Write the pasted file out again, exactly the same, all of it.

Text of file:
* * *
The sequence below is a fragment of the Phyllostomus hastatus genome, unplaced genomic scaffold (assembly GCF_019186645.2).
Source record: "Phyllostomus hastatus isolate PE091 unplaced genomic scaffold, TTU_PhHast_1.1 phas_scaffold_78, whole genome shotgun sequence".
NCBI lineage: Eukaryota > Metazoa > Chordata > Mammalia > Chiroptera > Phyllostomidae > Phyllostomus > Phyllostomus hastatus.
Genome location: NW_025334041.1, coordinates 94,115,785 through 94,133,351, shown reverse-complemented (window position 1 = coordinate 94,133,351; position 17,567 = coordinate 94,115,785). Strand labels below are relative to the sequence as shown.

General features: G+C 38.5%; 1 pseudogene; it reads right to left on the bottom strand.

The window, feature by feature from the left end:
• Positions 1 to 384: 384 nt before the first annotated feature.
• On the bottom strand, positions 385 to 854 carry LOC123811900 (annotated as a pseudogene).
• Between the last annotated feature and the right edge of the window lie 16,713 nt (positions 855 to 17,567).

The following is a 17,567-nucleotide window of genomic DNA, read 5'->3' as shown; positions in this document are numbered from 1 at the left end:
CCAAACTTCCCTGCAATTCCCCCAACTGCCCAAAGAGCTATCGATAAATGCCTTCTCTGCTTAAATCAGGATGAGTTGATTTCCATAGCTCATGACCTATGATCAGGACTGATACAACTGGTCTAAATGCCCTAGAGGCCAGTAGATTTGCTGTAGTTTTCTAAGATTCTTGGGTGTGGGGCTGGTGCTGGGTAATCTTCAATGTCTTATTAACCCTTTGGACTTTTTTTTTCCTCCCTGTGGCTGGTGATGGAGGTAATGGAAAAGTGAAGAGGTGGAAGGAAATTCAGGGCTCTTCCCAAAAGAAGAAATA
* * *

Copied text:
The sequence below is a fragment of the Phyllostomus hastatus genome, unplaced genomic scaffold (assembly GCF_019186645.2).
Source record: "Phyllostomus hastatus isolate PE091 unplaced genomic scaffold, TTU_PhHast_1.1 phas_scaffold_78, whole genome shotgun sequence".
NCBI lineage: Eukaryota > Metazoa > Chordata > Mammalia > Chiroptera > Phyllostomidae > Phyllostomus > Phyllostomus hastatus.
Genome location: NW_025334041.1, coordinates 94,115,785 through 94,133,351, shown reverse-complemented (window position 1 = coordinate 94,133,351; position 17,567 = coordinate 94,115,785). Strand labels below are relative to the sequence as shown.

General features: G+C 38.5%; 1 pseudogene; it reads right to left on the bottom strand.

The window, feature by feature from the left end:
• Positions 1 to 384: 384 nt before the first annotated feature.
• On the bottom strand, positions 385 to 854 carry LOC123811900 (annotated as a pseudogene).
• Between the last annotated feature and the right edge of the window lie 16,713 nt (positions 855 to 17,567).

The following is a 17,567-nucleotide window of genomic DNA, read 5'->3' as shown; positions in this document are numbered from 1 at the left end:
CCAAACTTCCCTGCAATTCCCCCAACTGCCCAAAGAGCTATCGATAAATGCCTTCTCTGCTTAAATCAGGATGAGTTGATTTCCATAGCTCATGACCTATGATCAGGACTGATACAACTGGTCTAAATGCCCTAGAGGCCAGTAGATTTGCTGTAGTTTTCTAAGATTCTTGGGTGTGGGGCTGGTGCTGGGTAATCTTCAATGTCTTATTAACCCTTTGGACTTTTTTTTTCCTCCCTGTGGCTGGTGATGGAGGTAATGGAAAAGTGAAGAGGTGGAAGGAAATTCAGGGCTCTTCCCAAAAGAAGAAATA